If you own shares in Medallion Financial Corp. (NASDAQ:MFIN) then it’s worth thinking about how it contributes to the volatility of your portfolio, overall. In finance, Beta is a measure of volatility. Modern finance theory considers volatility to be a measure of risk, and there are two main types of price volatility. The first category is company specific volatility. This can be dealt with by limiting your exposure to any particular stock. The second type is the broader market volatility, which you cannot diversify away, since it arises from macroeconomic factors which directly affects all the stocks on the market.
Some stocks are more sensitive to general market forces than others. Beta is a widely used metric to measure a stock’s exposure to market risk (volatility). Before we go on, it’s worth noting that Warren Buffett pointed out in his 2014 letter to shareholders that ‘volatility is far from synonymous with risk.’ Having said that, beta can still be rather useful. The first thing to understand about beta is that the beta of the overall market is one. Any stock with a beta of greater than one is considered more volatile than the market, while those with a beta below one are either less volatile or poorly correlated with the market.
What we can learn from MFIN’s beta value
Looking at the last five years, Medallion Financial has a beta of 1.56. The fact that this is well above 1 indicates that its share price movements have shown sensitivity to overall market volatility. If this beta value holds true in the future, Medallion Financial shares are likely to rise more than the market when the market is going up, but fall faster when the market is going down. Beta is worth considering, but it’s also important to consider whether Medallion Financial is growing earnings and revenue. You can take a look for yourself, below.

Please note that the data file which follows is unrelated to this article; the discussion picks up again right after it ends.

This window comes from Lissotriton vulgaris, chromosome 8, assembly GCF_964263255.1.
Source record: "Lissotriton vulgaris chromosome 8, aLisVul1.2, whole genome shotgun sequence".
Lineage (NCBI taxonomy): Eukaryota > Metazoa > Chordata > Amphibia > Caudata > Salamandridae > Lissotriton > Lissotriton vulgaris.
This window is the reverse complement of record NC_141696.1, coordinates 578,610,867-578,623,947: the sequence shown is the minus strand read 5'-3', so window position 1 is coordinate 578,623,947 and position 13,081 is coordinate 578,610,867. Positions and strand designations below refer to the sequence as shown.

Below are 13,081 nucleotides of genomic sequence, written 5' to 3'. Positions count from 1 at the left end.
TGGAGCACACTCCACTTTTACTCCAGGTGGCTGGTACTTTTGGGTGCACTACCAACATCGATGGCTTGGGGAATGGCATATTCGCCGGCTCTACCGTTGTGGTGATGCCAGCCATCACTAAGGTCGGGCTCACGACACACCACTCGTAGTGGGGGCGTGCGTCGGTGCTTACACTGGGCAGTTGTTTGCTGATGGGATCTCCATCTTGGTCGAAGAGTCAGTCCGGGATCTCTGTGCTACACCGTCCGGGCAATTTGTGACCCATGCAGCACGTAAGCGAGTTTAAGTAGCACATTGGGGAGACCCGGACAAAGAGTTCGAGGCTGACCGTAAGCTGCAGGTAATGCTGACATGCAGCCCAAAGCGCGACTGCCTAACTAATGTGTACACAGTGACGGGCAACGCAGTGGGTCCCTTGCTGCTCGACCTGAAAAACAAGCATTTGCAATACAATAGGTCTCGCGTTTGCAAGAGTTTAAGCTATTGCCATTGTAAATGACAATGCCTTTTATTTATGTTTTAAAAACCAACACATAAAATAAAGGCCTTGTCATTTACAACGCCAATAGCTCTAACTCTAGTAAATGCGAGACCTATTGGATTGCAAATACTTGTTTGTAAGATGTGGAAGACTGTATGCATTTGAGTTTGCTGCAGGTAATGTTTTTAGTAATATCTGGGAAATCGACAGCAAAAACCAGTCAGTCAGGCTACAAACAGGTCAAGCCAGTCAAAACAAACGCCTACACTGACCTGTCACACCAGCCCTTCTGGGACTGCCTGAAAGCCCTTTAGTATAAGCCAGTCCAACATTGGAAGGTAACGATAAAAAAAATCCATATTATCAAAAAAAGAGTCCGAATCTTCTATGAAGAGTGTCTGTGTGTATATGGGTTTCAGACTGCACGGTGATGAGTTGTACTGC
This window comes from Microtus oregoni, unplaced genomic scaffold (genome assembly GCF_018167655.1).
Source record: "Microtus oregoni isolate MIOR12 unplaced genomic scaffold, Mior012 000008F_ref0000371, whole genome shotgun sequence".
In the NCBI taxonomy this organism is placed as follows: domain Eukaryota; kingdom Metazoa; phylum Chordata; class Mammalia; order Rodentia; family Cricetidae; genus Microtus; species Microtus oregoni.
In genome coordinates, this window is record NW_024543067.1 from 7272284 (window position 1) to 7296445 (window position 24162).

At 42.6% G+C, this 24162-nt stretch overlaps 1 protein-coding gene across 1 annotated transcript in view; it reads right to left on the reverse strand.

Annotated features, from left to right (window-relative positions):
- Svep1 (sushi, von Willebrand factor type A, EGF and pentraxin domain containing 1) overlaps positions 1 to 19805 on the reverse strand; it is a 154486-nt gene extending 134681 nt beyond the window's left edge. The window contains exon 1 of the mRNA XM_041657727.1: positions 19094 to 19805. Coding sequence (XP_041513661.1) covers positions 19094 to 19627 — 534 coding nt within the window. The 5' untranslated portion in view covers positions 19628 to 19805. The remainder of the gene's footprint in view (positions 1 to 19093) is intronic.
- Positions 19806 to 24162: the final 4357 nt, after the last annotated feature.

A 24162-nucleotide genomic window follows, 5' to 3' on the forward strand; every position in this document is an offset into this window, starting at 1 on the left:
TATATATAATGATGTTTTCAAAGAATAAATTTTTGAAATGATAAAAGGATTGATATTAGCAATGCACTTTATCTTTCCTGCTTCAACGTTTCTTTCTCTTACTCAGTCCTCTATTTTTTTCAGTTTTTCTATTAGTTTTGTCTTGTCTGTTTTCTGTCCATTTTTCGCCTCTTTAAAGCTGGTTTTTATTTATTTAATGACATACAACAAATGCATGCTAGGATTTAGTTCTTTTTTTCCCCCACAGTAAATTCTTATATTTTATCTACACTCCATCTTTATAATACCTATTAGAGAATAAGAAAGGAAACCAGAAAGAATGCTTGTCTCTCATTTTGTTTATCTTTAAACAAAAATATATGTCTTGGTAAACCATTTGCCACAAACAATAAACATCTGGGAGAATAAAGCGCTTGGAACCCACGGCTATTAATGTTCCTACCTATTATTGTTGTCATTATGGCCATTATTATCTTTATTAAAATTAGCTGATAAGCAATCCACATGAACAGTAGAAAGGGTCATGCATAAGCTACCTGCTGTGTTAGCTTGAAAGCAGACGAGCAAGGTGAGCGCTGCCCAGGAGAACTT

How does MFIN’s size impact its beta?
Medallion Financial is a noticeably small company, with a market capitalisation of US$169m. Most companies this size are not always actively traded. It takes less money to influence the share price of a very small company. This may explain the excess volatility implied by this beta value.
What this means for you:
Since Medallion Financial tends to moves up when the market is going up, and down when it’s going down, potential investors may wish to reflect on the overall market, when considering the stock. In order to fully understand whether MFIN is a good investment for you, we also need to consider important company-specific fundamentals such as Medallion Financial’s financial health and performance track record. I highly recommend you dive deeper by considering the following:
- Future Outlook: What are well-informed industry analysts predicting for MFIN’s future growth? Take a look at our free research report of analyst consensus for MFIN’s outlook.
- Past Track Record: Has MFIN been consistently performing well irrespective of the ups and downs in the market? Go into more detail in the past performance analysis and take a look at the free visual representations of MFIN’s historicals for more clarity.
- Other Interesting Stocks: It’s worth checking to see how MFIN measures up against other companies on valuation. You could start with this free list of prospective options.
If you spot an error that warrants correction, please contact the editor at firstname.lastname@example.org. This article by Simply Wall St is general in nature. It does not constitute a recommendation to buy or sell any stock, and does not take account of your objectives, or your financial situation. Simply Wall St has no position in the stocks mentioned.
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